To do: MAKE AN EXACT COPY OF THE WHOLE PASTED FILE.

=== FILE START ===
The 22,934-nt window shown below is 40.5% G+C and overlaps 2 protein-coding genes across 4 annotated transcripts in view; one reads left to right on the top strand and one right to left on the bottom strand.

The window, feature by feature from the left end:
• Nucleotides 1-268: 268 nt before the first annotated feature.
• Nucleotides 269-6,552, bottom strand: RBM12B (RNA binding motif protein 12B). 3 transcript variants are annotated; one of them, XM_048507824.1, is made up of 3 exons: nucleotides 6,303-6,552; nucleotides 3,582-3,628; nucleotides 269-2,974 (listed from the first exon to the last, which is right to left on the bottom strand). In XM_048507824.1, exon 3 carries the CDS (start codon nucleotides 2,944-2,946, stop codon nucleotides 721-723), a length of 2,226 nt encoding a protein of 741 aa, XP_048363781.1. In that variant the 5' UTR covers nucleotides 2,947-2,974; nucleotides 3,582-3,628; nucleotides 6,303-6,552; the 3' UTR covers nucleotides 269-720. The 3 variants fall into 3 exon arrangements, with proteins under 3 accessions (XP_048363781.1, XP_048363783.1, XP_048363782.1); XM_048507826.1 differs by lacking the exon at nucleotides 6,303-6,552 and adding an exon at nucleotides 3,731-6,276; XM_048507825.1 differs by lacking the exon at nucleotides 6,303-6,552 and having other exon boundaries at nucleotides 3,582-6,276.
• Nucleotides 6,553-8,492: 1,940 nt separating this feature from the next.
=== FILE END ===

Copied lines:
The 22,934-nt window shown below is 40.5% G+C and overlaps 2 protein-coding genes across 4 annotated transcripts in view; one reads left to right on the top strand and one right to left on the bottom strand.

The window, feature by feature from the left end:
• Nucleotides 1-268: 268 nt before the first annotated feature.
• Nucleotides 269-6,552, bottom strand: RBM12B (RNA binding motif protein 12B). 3 transcript variants are annotated; one of them, XM_048507824.1, is made up of 3 exons: nucleotides 6,303-6,552; nucleotides 3,582-3,628; nucleotides 269-2,974 (listed from the first exon to the last, which is right to left on the bottom strand). In XM_048507824.1, exon 3 carries the CDS (start codon nucleotides 2,944-2,946, stop codon nucleotides 721-723), a length of 2,226 nt encoding a protein of 741 aa, XP_048363781.1. In that variant the 5' UTR covers nucleotides 2,947-2,974; nucleotides 3,582-3,628; nucleotides 6,303-6,552; the 3' UTR covers nucleotides 269-720. The 3 variants fall into 3 exon arrangements, with proteins under 3 accessions (XP_048363781.1, XP_048363783.1, XP_048363782.1); XM_048507826.1 differs by lacking the exon at nucleotides 6,303-6,552 and adding an exon at nucleotides 3,731-6,276; XM_048507825.1 differs by lacking the exon at nucleotides 6,303-6,552 and having other exon boundaries at nucleotides 3,582-6,276.
• Nucleotides 6,553-8,492: 1,940 nt separating this feature from the next.